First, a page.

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Anthropology 1AA3 FINAL EXAM REVIEW (Topics BEFORE and AFTER midterm).docx

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Department
Anthropology
Course
ANTHROP 1AA3
Professor
Sandra Preston
Semester
Winter

Description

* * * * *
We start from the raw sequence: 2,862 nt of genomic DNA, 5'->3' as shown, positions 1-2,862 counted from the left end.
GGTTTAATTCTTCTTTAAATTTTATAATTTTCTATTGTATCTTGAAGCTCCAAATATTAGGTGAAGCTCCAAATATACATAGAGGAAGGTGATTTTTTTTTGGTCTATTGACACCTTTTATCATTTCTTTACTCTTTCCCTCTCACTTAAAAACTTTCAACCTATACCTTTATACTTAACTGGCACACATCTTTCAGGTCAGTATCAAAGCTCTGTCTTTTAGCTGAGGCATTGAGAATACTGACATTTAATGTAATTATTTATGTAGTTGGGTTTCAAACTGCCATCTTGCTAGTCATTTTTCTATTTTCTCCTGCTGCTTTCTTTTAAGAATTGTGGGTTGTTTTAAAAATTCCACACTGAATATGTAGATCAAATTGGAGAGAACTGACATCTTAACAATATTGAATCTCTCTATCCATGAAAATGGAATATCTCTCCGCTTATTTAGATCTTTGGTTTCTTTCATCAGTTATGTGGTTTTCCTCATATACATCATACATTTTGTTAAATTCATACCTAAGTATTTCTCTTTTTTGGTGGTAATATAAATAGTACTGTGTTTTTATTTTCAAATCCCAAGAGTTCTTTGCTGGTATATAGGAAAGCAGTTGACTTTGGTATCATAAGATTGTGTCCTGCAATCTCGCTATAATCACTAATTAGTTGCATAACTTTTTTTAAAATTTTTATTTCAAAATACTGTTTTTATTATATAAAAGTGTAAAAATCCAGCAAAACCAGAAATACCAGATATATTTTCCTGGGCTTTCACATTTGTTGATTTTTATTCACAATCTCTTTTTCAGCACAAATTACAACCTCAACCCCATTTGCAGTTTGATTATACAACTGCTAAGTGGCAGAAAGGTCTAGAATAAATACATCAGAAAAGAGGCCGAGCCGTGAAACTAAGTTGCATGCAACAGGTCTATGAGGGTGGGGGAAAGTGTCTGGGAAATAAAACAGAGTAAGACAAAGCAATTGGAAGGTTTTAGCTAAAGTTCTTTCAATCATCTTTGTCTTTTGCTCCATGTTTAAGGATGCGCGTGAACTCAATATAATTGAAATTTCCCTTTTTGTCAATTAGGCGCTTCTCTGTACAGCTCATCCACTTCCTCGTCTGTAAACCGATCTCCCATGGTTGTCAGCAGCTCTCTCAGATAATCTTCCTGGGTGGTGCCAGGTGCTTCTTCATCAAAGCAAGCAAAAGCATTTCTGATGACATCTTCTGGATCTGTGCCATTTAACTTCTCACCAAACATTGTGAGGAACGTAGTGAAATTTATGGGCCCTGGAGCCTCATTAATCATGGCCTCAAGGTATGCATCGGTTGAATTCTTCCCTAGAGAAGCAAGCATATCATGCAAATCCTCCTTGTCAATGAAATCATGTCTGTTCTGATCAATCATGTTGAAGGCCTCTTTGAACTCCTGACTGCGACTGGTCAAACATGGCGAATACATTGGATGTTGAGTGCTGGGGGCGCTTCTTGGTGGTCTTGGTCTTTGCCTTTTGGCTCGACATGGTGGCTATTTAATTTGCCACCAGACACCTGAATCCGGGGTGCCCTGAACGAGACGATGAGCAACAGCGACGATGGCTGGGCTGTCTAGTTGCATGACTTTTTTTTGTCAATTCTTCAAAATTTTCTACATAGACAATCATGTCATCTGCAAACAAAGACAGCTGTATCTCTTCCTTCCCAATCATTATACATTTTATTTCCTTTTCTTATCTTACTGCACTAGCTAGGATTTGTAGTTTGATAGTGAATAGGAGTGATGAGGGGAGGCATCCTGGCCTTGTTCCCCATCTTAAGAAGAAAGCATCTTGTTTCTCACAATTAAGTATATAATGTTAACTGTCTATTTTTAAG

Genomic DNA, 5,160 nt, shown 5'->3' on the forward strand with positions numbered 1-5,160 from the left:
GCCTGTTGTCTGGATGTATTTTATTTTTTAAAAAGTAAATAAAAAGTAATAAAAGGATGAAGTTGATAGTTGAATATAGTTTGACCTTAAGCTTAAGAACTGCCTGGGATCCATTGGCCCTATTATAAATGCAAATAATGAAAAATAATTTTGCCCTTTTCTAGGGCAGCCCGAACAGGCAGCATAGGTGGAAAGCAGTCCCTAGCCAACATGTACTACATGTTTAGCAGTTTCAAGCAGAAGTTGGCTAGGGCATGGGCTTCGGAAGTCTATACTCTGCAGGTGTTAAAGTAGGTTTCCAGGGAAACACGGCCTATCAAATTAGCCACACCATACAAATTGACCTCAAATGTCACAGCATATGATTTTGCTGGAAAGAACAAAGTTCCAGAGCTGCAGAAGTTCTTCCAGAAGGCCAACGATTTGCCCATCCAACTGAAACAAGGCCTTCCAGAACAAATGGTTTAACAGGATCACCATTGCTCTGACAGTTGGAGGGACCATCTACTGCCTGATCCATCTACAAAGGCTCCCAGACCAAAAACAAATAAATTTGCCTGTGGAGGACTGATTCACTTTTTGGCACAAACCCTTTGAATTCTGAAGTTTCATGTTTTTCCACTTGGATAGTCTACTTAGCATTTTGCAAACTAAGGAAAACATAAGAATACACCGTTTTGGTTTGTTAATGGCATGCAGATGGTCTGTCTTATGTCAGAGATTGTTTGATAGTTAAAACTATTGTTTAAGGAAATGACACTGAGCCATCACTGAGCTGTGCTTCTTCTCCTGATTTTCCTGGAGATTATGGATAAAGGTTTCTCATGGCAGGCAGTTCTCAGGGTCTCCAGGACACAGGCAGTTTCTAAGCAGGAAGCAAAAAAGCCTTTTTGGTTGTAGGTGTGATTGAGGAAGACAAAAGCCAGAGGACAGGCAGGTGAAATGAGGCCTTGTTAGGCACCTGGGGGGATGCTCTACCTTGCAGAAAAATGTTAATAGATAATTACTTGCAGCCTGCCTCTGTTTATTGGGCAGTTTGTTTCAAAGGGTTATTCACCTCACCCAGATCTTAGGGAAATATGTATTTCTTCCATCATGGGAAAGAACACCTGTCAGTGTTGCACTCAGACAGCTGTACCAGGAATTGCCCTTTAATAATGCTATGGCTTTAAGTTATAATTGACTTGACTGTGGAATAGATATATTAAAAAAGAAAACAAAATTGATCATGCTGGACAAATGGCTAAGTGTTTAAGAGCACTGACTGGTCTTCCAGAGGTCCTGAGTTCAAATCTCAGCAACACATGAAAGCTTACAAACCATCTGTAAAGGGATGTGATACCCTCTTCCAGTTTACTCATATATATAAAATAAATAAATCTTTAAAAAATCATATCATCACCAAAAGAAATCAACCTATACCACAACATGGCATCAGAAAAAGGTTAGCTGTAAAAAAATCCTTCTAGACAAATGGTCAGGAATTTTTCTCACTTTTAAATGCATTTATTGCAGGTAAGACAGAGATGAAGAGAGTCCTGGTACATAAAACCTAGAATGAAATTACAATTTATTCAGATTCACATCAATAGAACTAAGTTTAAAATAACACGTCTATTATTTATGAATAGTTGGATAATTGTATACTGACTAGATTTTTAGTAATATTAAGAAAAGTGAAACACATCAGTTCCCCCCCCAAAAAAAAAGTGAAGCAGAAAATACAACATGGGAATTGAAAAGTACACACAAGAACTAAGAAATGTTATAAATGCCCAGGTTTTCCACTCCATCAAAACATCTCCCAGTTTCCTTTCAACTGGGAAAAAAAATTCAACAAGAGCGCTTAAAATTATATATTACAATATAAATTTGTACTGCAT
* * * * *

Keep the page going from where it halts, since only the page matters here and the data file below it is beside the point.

Anthropology 1AA3 FINAL EXAM Topics from midterm: What is Anthropology (and its subfields)? - Four subfields: 1) Physical Anthropology a. Concerned with humans as a biological species b. Human evolution + modern human variation 2) Archaeology a. Examines material traces of past societies b. Artifacts provide clues to the past c. Prehistoric Archaeologists: study the artifacts of groups d. Historical Archaeologists: work with historians in investigating the societies of the more recent past 3) Linguistic Anthropology a. The study of language, focuses on the relationship between language/culture b. Seek to discover the ways languages are different from each other c. Structural Linguistics: explores how language works: compares grammatical patterns/other linguistic elements d. Sociolinguistics: interested in both how language is used to define social groups and how belonging in groups leads to specialized language use e. Historical Linguistics: concentrates on comparison and classification of different languages to discern historical links among languages 4) Cultural Anthropology a. Examines various contemporary societies and cultures throughout the world b. Unique research strategy: Participant Observation i. Learning the language and culture of the group being studied by participating in the group’s daily activities ii. Ethnography: a description of a culture within a society The Scientific Method - Inductive Method: scientist first makes observations and collects data o Data collected referred to as variables - Deductive Method: begins with a general theory from which a testable hypotheses is developed o Hypotheses tests through experimentation and replication o Contrasts with inductive method because inductive method tests and retests - Hypothesis: Testable proposition concerning relationship between sets of variables in the collected data - Theories: statements that explains hypothesis and observations about natural or social phenomena o Eg. The theory of evolution Culture and Death Culture-Specific Syndromes - Health problem with a set of symptoms associated with a particular culture (see page 168, Figure 4.2 for full list) Death - Definition according to Harvard criteria: o Unreceptive and unresponsive o No spontaneous movement/respiration o No reflexes o A flat EEG (electrical activity in the brain) o No circulation to or within the brain - Meanings given to death: o Death is…  A continuation of life  Perpetual development  Enfeebled form of life  Waiting, cycling and recycling  Nothing  Virtual - Rituals surrounding death/modern medicalization of death o Death is to be avoided o Family/religious figure typically present o Eventually became a “status symbol” to die under medical care o Death may be prevented (or at least delayed) by medicine - Cross-cultural perspectives on infanticide o Direct infanticide: death of an infant/child resulting from actions such as beating, smothering, poisoning, drowning o Indirect infanticide: a more subtle process, may involve prolonged practices * motives: infant is ill or deformed, sex of the infant, infant is the result of adultery, birth of twins, too many children, poverty * patterns and rates of infanticide vary between and within cultures * patterns vary according to cultural, political, religious and economic factors Illness and Disease - Disease: refers to a biological health problem that is objective and universal o Bacterial, viral infection, broken arm - Illness: refers to culturally specific syndromes, perceptions and experiences of a health problem Health Systems: - Ethnomedicine: study of cross-cultural health systems - Western Biomedicine: based on modern Western science, emphasizes technology in diagnosing and treating health problems - Community Healing: social context is crucial to healing o Solidarity and group sessions support mental health and physical health - Humoral Healing: based on a philosophy of balance among certain elements within the body and within the person’s environment o Food and drugs have different effects on the body: “heating” or “cooling” o Diseases are the result of bodily imbalances Humans and Diseases - Three epidemiological transitions: 1) Emphasizing the importance of the environment in shaping health problems and how they spread a. Research focuses on gathering information about environmental context and social patterns that affect health b. Yields findings relevant to public health programs, provides information about groups that are at risk of specific problems 2) Highlighting symbols and meaning in people’s expression of suffering and healing practices a. The Interpretivist Approach: examining health systems as meaning b. Study how people in different cultures label, describe, experience illness and how healing systems offer meaningful responses to individual and communal distress 3) The need to look at structural factors as the underlying causes of health problems and examines Western Biomedicine as a cultural institution a. Critical Medical Anthropology: analyzing how structural factors affect the prevailing health system and access to health care - Modern Diseases: th o Mid 20 century: scientific advances reduced threat from infectious disease o 1980’s: onset and rapid spread of HIV/AIDS o Schistosomiasis: disease caused by the presence of aparasitic worm in the blood system Bioarchaeology and Forensic Anthropology Death Investigations – Forensic Anthropology - Principles of skeletal analysis are used in legal/criminal investigations o PhD in Biological Anthropology o Involved in research, recovery and analysis Process of Decomposition - Breakdown and destruction of organic tissues - Autolysis* – degeneration of body tissues by digestive fluids - Putrefaction* – bacteria reproduce and start to consume tissues, muscles, etc… Factors Affecting Decomposition Most to Least Important: 1) Temperature a. High temperature means faster rate of decomposition b. Low temperature slows down decomposition 2) Humidity a. High humidity increases the rate of decomposition 3) Access by insects a. If the body is exposed to the external environment / insects it will increase the rate of decomposition 4) Burial and depth of burial (or immersion in water) Process of Preservation - Certain soils (the chemical conservation of the soil) - Climatic conditions (e.g. desert of arctic) - Water-logged sites (e.g. bod burials) o The chemical composition of the soil reduces oxygen acts to pan the skin of the dead o The skin becomes leather Ten Key Questions that forensic anthropologists ask: 1) Is it bone? a. Most of the time you are usually dealing with remains that are badly decomposed (fragments, bones, disturbed) 2) Is it human? a. When all soft tissues and nails are gone, hands can look very similar 3) Is it modern or archaeological? 4) What bones (and teeth) are present? 5) How many individuals are present? 6) What is the sex? 7) What is the age? a. Dental development can determine age 8) What is the ancestry? a. Formation of the skull tends to be different in certain ancestries 9) What is the stature? 10) Are there any unique/individualizing characteristics? Topics after Midterm Early Humans (pp. 223-247) - Hominids – different primate species, range of distinctive features in their teeth, jaws, and brains (represent adaptations to various environments) o Bipedalism (Earliest feature) - Ability to walk upright on two legs - This characteristic separates them from other primates and identifies them as a distinct family - Closest fossil relatives of modern humans - Explanations for the origins of bipedalism:  The shape of the knee  The way the femur articulates with the hip  Shape/curvature of the spine  Foramen magnum (hole in the base of the skull) is located on the bottom of the skull, sitting squarely above the body - Hypothesis of bipedalism (discuss)  Adaptive aspects of bipedalism are not immediately apparent o Skeletal/muscle structure needed for bipedalism is a slow means of locomotion o Upright posture adds stress on the lower back, hips, legs – makes it difficult to supply the brain with blood  Thermoregulation models may provide the most plausible explanation for the origins of bipedalism  Second, bipedalism had important social and behavioural consequences o When developed, it freed their hands to perform tasks (use tools, transport food, carrying infants) o Manual dexterity - Capability for took manufacture is not dependent on bipedalism, but dependent on cognitive ability and manual dexterity needed to manipulate objects o Large molar teeth - Oldest fossil hominids have a protruding face – jaw extending out further than in humans  Canine teeth large compared to humans - 2 mya – characteristics became less pronounced - Australopithecines developed large molars (massive chewing muscles) o Brain expansion - Around 1 mya – sharp increase in the overall size of the brain  Influenced physical and social developments (increasing brain size = numerous modifications in diet, evolution of language, etc.) o Mosaic evolution - * all these characteristics happened at different times  A pattern of evolution in which the rate of evolution in one functional system varies from that in other systems - Fossil names you should know / characteristics / rough dates: o Australopitehcus (Afransis, africanus) ~ gracile forms o Australopithecus (robustus, boisei) – robust forms o Homo habilis o Homo erectus (first species moving around different parts of the world and outside of Africa, fossils in Africa, Asia, and parts of Europe) o Homo sapiens o Homo sapiens neanderthalensis - - Key Features of Australopithecines o Dated between 3-4 mya o Bipedal o Small brains – cranium the size of a softball o Big teeth – developed massive chewing muscles o Mix of ancestral / primitive derived traits – ties into the idea of mosaic evolution: the combination of traits of the earliest characteristics of humans, some more developed than others o Lucy – enough of her skeleton was recovered to demonstrate that she was bipedal - Gracile vs. Robust forms (know the difference) o Gracile: - A. africanus - A. afarenis o Robust: - A. boisei - A. robustus - A. aethiopicus (sometimes called P. aethiopicus) - Key Features of Genus Homo o 2.5 mya first evidence of tools o Increase in cranial capacity, much greater complexity o Expansion outside the origins of Africa to other parts of the world  Discuss the different models/explanations for the origins of anatomical humans o Multiregional model – homo erectus, left Africa went to different locations in the old world, but there was gene flow : interaction and reproduction between these populations o Replacement model – one group left Africa but most went extinct. One main population were the origin/source of anatomically modern humans o Hybridization model – a mix of the previous two - Relationship between us and Neanderthals o Seen as a transitional species between Homo erectus and modern humans o Appear to have coexisted with anatomically modern humans o DNA testing suggests significant genetic distance between humans and Neanderthals - Further analysis shows that Neanderthals made up a very diverse population - Unique characteristics of Neanderthals o Dated between 130 000 – 30 000 years ago o Skeletons identify unique characteristics: - short, large noses (nasal aperture), robust skeleton - Thick skulled, heavy brow ridges / mid-portion of the face protruded, front teeth larger than those of modern humans o It is thought that there is gene flow between modern humans and Neanderthals o Eventually Neanderthals died off Humans Transforming the Earth (pp. 270-282) - Pessimists vs. Optimists o Pessimists: The Doomsday Model (neo-Malthusian) - We are over utilizing the earth, we will reach a point where we cause irreparable damage - Current global trends in population growth, energy consumption and environmental pollution will exhaust the world’s natural resources within the next one hundred years o Optimists: The Logic-of-Growth Model (Julian Simon, 1981) - We have the technology/intelligence to adjust and adapt to the changing environmental conditions - Assumes that natural resources are infinite, economic growth can continue indefinitely without long-term harm to the environment - Concludes that eventually technological innovations and human creativity will solve our problems - Technological trends o High-energy consumption is creating environmental hazards, but also led to increased depletion of resources o There is the possibility of new technologies on the horizon that may mitigate these high-energy consumption trends - Higher oil costs = demand for automobiles that need less petroleum - Environmental trends o Over-grazing, soil erosion and depletion of certain species have always been part of humankind’s evolutionary development o Development of globalization = negative consequences for the environment o Agribusiness = depends on the use of fossil fuels, chemical fertilizers, etc. to increase cultural yields - Impact of the “Green Revolution” (spread of mechanized, high-tech agriculture) - Through biotechnological research (genetic engineering), scientists have produced hybrid species of wheat and rice seeds that generate higher agricultural yields o What are the benefits/consequences? - Can have negative consequences for the global environment - Much of the food produced in both industrialized/developing countries contains traces of pesticides/poisons / residues may also remain in the food chain - Genetic engineering of various animals/plants - Deskilling: small farmers replaced by machines and more high-tech agricultural developments Green Revolution – PROs - 1950 – 1985: World grain supplies increased nearly 3x - Countries that had regular famines prior to Green Revolution now had grain reserves in supply for lean years (e.g. India) - Goal – increase production to end world hunger Green Revolution – CONS - Technology not spread evenly - Many subsistence farmers can’t afford seeds, fertilizers, equipment - Africa benefited least - Failed to address unequal access to food and food-producing resources - Population trends (exponential growth / changes) o Demographic-transition theory: assumes a close connection between fertility and mortality rates and socioeconomic development o Three major phases: - High fertility rate counterbalanced by high mortality rate, resulting in minimal population growth  Eg. Preindustrial societies – used various population regulation methods (self- induced abortions, abstinence, infanticide, migration) - Population tends to increase rapidly because of continued high fertility rates coupled with lower mortality rates – mortality rates decline because of increases in food supply, development of medical practices and improved public sanitation/health care  Dramatic population growth  Eg. Early phases of industrialization in Western Europe/North America - Fertility rates begin to fall along with mortality rates  As industrialization proceeds, family planning is introduced – traditional institutions/religious beliefs supporting high birth rates are undermined o Leads couples to reduce the size of their families  Eg. Advanced industrialized societies: Western Europe, US, Japan o Malthus: predicted that human populations would increase at a rapid, exponential rate, but production of food and other vital resources would increase at a lower rate - To measure exponential growth: doubling time: the period is takes for a population to double - Zero population growth (ZPG): population is simply replacing itself - Demographic-transition model: provides a conc